The Office of Residential Life (ResLife) revamped College House officer positions for the 2017-2018 academic year in response to feedback from students, who said that work was distributed unequally among the five officer positions.
The new House leadership structure eliminates the old positions (president, vice president, treasurer, communications director and programming director) and replaces them with two house chairs and two programming chairs. Houses held internal elections for these positions this week.
“The names sound very different than what currently exists, but it actually is not very different at all,” said Assistant Director of ResLife Mariana Centeno.
Centeno explained that the roles of the president and vice president will now be shared by the House chairs, while the programming chairs will be largely responsible for the functions facilitated by the programming director, communications director and treasurer.
“What we’ve done is we’ve consolidated the president and vice president roles into house chair, and we’ve consolidated the communications director … programming director [and] treasurer, into two people in the programming chair.”
The house chairs will be responsible for managing the overall functionality of the House. Their duties will include facilitating House elections, maintaining relationships with campus partners and responding to the College’s requests. The programming chairs will be responsible for the engagement of the House members and overseeing the House budget.
Marina Henke ’19, who currently serves as the vice president of Reed House, was not upset to see her role eliminated.
“My only three requirements [as] the VP were that I would run the buddy system, that I would run the house advisor system and that I would run meetings when our president wasn’t there. And those are really not three huge roles,” she said.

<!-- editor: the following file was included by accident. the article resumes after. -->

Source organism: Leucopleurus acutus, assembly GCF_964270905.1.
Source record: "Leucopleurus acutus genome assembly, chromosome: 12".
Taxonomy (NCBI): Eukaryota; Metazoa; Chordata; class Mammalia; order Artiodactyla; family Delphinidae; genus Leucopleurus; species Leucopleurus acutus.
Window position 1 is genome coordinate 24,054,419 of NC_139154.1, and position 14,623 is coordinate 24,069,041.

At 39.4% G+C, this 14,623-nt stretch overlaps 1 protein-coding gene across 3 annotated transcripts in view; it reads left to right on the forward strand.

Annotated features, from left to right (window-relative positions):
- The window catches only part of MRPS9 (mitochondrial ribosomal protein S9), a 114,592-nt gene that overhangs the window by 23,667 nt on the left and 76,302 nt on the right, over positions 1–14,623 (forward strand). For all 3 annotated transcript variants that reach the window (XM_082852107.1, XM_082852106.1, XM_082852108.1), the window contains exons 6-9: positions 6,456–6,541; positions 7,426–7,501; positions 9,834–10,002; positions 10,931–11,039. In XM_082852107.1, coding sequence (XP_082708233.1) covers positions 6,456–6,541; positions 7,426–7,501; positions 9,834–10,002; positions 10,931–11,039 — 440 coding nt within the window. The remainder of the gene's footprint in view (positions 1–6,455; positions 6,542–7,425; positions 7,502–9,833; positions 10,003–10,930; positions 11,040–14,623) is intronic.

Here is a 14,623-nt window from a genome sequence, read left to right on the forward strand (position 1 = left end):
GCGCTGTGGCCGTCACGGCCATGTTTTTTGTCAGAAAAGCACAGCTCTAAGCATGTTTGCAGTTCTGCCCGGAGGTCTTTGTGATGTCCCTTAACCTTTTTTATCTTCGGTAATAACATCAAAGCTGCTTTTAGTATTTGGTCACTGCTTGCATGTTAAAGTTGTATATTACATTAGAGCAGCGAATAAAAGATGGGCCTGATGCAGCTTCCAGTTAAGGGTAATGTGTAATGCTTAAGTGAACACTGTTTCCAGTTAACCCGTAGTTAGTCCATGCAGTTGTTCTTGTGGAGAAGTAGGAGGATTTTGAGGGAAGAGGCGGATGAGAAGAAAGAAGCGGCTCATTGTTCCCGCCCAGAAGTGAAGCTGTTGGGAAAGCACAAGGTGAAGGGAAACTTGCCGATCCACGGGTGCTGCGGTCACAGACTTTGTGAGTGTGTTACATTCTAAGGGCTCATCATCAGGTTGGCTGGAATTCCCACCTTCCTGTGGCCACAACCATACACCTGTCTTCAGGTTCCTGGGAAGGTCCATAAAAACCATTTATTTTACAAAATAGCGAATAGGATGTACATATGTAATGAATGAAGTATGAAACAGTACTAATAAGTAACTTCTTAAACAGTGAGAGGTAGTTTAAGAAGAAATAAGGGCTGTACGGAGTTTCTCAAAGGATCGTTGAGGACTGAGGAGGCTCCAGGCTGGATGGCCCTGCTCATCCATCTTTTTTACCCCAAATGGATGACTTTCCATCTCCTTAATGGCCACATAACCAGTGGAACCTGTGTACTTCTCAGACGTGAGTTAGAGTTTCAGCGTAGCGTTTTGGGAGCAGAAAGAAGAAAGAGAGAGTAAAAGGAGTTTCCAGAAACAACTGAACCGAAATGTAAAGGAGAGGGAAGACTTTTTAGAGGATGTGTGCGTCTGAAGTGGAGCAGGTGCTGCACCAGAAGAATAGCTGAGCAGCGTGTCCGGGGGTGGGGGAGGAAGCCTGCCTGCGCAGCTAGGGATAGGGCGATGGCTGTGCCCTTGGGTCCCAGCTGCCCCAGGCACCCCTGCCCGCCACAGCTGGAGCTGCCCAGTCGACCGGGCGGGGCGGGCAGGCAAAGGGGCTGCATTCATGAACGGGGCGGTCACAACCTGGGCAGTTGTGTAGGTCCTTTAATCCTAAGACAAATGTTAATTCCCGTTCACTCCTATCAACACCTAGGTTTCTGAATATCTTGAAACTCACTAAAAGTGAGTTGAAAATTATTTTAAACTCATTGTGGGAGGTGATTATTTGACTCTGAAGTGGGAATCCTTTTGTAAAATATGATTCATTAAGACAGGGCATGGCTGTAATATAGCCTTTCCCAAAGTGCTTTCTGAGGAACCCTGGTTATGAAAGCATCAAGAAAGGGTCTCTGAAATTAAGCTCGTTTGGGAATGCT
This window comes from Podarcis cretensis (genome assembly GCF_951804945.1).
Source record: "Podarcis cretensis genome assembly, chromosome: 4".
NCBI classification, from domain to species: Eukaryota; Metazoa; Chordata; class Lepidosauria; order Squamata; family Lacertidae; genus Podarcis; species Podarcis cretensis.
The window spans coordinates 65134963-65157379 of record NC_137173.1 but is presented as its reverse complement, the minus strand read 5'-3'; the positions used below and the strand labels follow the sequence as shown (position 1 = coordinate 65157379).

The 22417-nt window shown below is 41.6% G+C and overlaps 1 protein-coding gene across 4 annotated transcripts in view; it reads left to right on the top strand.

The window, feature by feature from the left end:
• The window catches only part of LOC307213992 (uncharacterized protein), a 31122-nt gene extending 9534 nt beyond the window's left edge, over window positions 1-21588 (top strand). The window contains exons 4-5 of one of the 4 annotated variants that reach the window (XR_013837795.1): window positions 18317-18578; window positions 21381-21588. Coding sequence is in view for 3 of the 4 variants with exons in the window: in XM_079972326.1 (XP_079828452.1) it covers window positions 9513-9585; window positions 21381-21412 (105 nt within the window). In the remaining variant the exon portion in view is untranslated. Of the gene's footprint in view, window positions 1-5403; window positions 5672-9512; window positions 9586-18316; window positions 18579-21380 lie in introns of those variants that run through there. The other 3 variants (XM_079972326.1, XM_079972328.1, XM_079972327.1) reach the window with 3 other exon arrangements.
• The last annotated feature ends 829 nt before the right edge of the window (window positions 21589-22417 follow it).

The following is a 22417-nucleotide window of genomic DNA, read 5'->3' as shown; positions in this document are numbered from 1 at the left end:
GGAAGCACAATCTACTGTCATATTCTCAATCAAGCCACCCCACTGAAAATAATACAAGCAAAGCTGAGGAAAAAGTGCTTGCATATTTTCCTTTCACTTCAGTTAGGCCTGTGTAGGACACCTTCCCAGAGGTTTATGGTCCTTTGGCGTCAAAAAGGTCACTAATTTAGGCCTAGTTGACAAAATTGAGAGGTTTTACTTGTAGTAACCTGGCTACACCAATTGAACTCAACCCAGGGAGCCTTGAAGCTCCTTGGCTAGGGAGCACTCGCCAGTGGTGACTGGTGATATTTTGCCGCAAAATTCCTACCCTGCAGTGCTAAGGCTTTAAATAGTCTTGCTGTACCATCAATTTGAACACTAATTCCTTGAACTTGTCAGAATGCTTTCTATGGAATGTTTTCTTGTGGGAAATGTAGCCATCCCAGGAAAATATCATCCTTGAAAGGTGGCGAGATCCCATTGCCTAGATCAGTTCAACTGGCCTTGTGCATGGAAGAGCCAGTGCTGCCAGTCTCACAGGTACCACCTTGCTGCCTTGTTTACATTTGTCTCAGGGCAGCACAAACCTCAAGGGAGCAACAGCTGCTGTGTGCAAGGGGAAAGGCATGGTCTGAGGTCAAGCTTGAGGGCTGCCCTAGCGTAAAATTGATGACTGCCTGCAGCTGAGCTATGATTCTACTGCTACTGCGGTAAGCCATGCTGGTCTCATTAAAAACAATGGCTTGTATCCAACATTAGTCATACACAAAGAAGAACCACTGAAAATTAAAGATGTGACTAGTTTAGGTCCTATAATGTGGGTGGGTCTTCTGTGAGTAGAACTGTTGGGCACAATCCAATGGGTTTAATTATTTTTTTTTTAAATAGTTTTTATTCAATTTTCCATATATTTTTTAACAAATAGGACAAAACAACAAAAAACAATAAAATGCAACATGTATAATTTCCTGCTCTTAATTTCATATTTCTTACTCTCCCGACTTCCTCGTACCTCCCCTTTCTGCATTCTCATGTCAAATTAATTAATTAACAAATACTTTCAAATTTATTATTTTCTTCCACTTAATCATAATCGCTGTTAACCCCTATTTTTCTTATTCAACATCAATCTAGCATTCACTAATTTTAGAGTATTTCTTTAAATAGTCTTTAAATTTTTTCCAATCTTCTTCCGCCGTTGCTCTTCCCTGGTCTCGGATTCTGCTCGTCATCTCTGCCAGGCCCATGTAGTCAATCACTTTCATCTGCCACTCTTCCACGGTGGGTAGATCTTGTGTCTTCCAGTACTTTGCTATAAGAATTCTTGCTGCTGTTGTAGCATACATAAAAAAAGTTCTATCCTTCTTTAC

Ian Culnane ’20, who will be living in Baxter House next year, was likewise excited by the new structure.
“I hope it’ll make the College Houses more collaborative environments,” he said. “When you have two people essentially co-organizing everything, that not only distributes the work between those two people, but it also makes the House more accountable.”
Culnane is excited to be in Baxter, as he is looking forward to making the space more welcoming and inviting.
While the new House officer positions attract student candidates, some students expressed interest in holding positions in a House that require less commitment. ResLife also added five less time-consuming roles: house reporter, techie, DJ and graphic designer/photographer.
In addition to refining the House officer structure, ResLife modified the election process. In the past, students were required to submit candidacy statements and present at a House meeting, after which voting took place. This year, ResLife implemented a question and answer process, where members of the house had the opportunity to informally question those running for officer positions.
Henke was pleased with the new process.
“Sunday night we had our new Reed elections, and I loved the new system. This time, we had this really cool, kind of, dynamic Q & A session where the new participants got to really talk about their ideas and I felt like we really got a personality out of them from that,” she said.